Traditional and Complementary Medicine Use Among Indigenous Cancer Patients in Australia, Canada, New Zealand, and the United States

A Systematic Review

Alana Gall, Stuart Leske, Jon Adams, Veronica Matthews, Kate Anderson, Sheleigh Lawler, Gail Garvey

    Research output: Contribution to journalReview articleResearchpeer-review

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    Abstract

    Background: Cancer ‘patients’ are increasingly using traditional indigenous and complementary medicines (T&CM) alongside conventional medical treatments to both cure and cope with their cancer diagnoses. To date T&CM use among Indigenous cancer patients from Australia, Canada, New Zealand, and the United States has not been systematically reviewed. 

    Methods: We systematically searched bibliographic databases to identify original research published between January 2000 and October 2017 regarding T&CM use by Indigenous cancer patients in Australia, Canada, New Zealand, and the United States. Data from records meeting eligibility criteria were extracted and appraised for quality by 2 independent reviewers. 

    Results: Twenty-one journal articles from 18 studies across all 4 countries met our inclusion criteria. T&CM use ranged from 19% to 57.7% (differing across countries). T&CM was mostly used concurrently with conventional cancer treatments to meet their spiritual, emotional, social, and cultural needs; however, bush, traditional, and herbal medicines were used in a minority of cases as an alternative. 

    Conclusions: Our findings highlight the importance of T&CM use to Indigenous cancer patients across these 4 countries; we identified multiple perceived spiritual, emotional and cultural benefits to its use. The patient’s perception of their health professional’s attitudes toward T&CM in some cases hindered or encouraged the patient’s disclosure. Additional research is required to further explore the use and disclosure of T&CM among Indigenous cancer patients to help inform and ensure effective, safe, coordinated care for Indigenous cancer patients that relies on shared open decision making and communication across patients, communities, and providers.

    Original languageEnglish
    Pages (from-to)568-581
    Number of pages14
    JournalIntegrative Cancer Therapies
    Volume17
    Issue number3
    DOIs
    Publication statusPublished - 1 Sep 2018

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    Traditional Medicine
    Complementary Therapies
    New Zealand
    Canada
    Neoplasms
    Disclosure
    Bibliographic Databases
    Attitude to Health
    Herbal Medicine
    Research
    Decision Making
    Communication
    Therapeutics

    Cite this

    Gall, Alana ; Leske, Stuart ; Adams, Jon ; Matthews, Veronica ; Anderson, Kate ; Lawler, Sheleigh ; Garvey, Gail. / Traditional and Complementary Medicine Use Among Indigenous Cancer Patients in Australia, Canada, New Zealand, and the United States : A Systematic Review. In: Integrative Cancer Therapies. 2018 ; Vol. 17, No. 3. pp. 568-581.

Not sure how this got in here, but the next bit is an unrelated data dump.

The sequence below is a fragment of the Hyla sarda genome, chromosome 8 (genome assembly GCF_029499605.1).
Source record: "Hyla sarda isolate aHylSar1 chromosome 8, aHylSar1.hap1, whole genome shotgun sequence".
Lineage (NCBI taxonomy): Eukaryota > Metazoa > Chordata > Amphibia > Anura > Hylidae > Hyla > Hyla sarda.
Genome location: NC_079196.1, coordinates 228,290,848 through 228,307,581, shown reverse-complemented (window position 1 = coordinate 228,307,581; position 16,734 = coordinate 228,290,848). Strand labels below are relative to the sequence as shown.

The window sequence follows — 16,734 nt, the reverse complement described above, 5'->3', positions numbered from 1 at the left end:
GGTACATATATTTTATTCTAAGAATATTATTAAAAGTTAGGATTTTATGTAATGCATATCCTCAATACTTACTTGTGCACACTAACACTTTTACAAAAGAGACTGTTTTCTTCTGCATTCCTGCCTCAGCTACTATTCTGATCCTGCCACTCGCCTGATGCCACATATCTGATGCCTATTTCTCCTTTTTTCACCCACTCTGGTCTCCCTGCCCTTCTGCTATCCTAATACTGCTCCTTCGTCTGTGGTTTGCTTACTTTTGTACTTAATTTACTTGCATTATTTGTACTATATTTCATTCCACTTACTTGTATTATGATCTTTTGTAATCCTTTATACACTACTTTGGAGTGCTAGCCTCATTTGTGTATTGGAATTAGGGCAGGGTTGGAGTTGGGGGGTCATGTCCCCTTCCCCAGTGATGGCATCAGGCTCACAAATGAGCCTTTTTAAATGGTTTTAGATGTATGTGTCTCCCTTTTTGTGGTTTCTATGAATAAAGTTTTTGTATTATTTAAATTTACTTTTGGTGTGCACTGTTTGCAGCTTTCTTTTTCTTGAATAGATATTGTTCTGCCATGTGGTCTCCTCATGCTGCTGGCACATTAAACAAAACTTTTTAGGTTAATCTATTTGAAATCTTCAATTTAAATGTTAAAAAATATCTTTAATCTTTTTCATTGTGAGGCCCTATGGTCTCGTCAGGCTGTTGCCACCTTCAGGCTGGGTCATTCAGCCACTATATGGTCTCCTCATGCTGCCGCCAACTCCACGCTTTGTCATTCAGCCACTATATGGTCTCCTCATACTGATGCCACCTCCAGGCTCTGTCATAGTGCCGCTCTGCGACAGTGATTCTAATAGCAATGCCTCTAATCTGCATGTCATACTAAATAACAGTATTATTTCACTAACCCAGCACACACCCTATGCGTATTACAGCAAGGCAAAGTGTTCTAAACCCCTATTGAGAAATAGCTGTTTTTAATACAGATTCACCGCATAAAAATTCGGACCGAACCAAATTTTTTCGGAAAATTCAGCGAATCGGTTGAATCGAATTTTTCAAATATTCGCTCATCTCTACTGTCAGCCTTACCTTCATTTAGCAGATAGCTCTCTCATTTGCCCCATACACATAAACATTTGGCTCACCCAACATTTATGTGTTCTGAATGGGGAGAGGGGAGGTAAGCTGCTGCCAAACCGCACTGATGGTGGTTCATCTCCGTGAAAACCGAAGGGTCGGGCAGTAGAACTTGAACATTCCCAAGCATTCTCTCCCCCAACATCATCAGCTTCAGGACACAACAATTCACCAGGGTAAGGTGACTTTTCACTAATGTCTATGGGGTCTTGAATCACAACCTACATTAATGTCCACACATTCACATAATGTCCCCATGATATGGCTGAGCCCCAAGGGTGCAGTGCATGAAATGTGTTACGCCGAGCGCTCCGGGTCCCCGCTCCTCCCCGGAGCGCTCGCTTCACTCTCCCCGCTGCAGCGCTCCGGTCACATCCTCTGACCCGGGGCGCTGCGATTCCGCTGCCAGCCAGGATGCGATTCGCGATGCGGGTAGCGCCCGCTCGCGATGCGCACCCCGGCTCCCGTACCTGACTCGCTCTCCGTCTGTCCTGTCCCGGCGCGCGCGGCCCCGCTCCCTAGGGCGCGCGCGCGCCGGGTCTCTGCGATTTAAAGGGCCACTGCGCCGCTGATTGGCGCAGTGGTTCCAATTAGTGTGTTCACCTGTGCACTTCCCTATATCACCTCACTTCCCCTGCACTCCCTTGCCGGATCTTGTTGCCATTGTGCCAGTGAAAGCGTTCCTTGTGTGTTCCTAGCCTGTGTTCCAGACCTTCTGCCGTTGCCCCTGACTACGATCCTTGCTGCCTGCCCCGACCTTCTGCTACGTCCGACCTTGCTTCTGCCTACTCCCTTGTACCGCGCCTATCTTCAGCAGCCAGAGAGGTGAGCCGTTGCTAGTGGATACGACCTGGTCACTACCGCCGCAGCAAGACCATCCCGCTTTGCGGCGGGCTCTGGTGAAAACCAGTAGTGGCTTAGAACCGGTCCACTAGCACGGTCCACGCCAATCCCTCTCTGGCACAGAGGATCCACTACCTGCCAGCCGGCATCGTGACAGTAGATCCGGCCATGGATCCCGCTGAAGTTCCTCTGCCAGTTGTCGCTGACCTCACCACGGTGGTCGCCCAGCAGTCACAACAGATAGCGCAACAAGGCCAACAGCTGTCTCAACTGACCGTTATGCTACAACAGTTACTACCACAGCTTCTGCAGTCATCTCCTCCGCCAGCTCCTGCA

@article{52e5d820d84a4af789f83a0ad979ce19,
    title = "Traditional and Complementary Medicine Use Among Indigenous Cancer Patients in Australia, Canada, New Zealand, and the United States: A Systematic Review",
    abstract = "Background: Cancer ‘patients’ are increasingly using traditional indigenous and complementary medicines (T&CM) alongside conventional medical treatments to both cure and cope with their cancer diagnoses. To date T&CM use among Indigenous cancer patients from Australia, Canada, New Zealand, and the United States has not been systematically reviewed. Methods: We systematically searched bibliographic databases to identify original research published between January 2000 and October 2017 regarding T&CM use by Indigenous cancer patients in Australia, Canada, New Zealand, and the United States. Data from records meeting eligibility criteria were extracted and appraised for quality by 2 independent reviewers. Results: Twenty-one journal articles from 18 studies across all 4 countries met our inclusion criteria. T&CM use ranged from 19{\%} to 57.7{\%} (differing across countries). T&CM was mostly used concurrently with conventional cancer treatments to meet their spiritual, emotional, social, and cultural needs; however, bush, traditional, and herbal medicines were used in a minority of cases as an alternative. Conclusions: Our findings highlight the importance of T&CM use to Indigenous cancer patients across these 4 countries; we identified multiple perceived spiritual, emotional and cultural benefits to its use. The patient’s perception of their health professional’s attitudes toward T&CM in some cases hindered or encouraged the patient’s disclosure. Additional research is required to further explore the use and disclosure of T&CM among Indigenous cancer patients to help inform and ensure effective, safe, coordinated care for Indigenous cancer patients that relies on shared open decision making and communication across patients, communities, and providers.",
    keywords = "American Native Continental Ancestry Group, cancer, cancer care facilities, complementary therapies, Indigenous population, neoplasms, Oceanic Ancestry Group, traditional medicine",